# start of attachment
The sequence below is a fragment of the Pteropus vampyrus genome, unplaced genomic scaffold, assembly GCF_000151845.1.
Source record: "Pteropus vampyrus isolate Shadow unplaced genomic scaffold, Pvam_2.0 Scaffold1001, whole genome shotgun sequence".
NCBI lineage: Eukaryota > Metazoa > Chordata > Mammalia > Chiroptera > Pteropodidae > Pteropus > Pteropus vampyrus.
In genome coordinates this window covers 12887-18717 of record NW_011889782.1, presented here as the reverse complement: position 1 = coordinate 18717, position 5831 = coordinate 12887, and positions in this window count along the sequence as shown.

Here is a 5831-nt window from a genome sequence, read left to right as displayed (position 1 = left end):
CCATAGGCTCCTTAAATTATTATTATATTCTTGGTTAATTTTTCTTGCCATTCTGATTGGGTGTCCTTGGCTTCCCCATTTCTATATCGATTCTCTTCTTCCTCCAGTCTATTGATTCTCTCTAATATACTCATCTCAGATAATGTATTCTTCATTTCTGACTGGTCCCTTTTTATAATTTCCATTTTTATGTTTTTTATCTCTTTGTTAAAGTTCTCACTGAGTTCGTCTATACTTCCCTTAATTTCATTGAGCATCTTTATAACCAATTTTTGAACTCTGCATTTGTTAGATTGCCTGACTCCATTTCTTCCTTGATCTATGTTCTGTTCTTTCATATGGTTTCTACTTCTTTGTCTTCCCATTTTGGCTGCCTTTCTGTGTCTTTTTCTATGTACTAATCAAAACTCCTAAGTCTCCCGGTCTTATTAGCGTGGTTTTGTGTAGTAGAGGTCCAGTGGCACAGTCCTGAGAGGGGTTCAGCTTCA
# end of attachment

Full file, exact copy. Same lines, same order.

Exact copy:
The sequence below is a fragment of the Pteropus vampyrus genome, unplaced genomic scaffold, assembly GCF_000151845.1.
Source record: "Pteropus vampyrus isolate Shadow unplaced genomic scaffold, Pvam_2.0 Scaffold1001, whole genome shotgun sequence".
NCBI lineage: Eukaryota > Metazoa > Chordata > Mammalia > Chiroptera > Pteropodidae > Pteropus > Pteropus vampyrus.
In genome coordinates this window covers 12887-18717 of record NW_011889782.1, presented here as the reverse complement: position 1 = coordinate 18717, position 5831 = coordinate 12887, and positions in this window count along the sequence as shown.

Here is a 5831-nt window from a genome sequence, read left to right as displayed (position 1 = left end):
CCATAGGCTCCTTAAATTATTATTATATTCTTGGTTAATTTTTCTTGCCATTCTGATTGGGTGTCCTTGGCTTCCCCATTTCTATATCGATTCTCTTCTTCCTCCAGTCTATTGATTCTCTCTAATATACTCATCTCAGATAATGTATTCTTCATTTCTGACTGGTCCCTTTTTATAATTTCCATTTTTATGTTTTTTATCTCTTTGTTAAAGTTCTCACTGAGTTCGTCTATACTTCCCTTAATTTCATTGAGCATCTTTATAACCAATTTTTGAACTCTGCATTTGTTAGATTGCCTGACTCCATTTCTTCCTTGATCTATGTTCTGTTCTTTCATATGGTTTCTACTTCTTTGTCTTCCCATTTTGGCTGCCTTTCTGTGTCTTTTTCTATGTACTAATCAAAACTCCTAAGTCTCCCGGTCTTATTAGCGTGGTTTTGTGTAGTAGAGGTCCAGTGGCACAGTCCTGAGAGGGGTTCAGCTTCA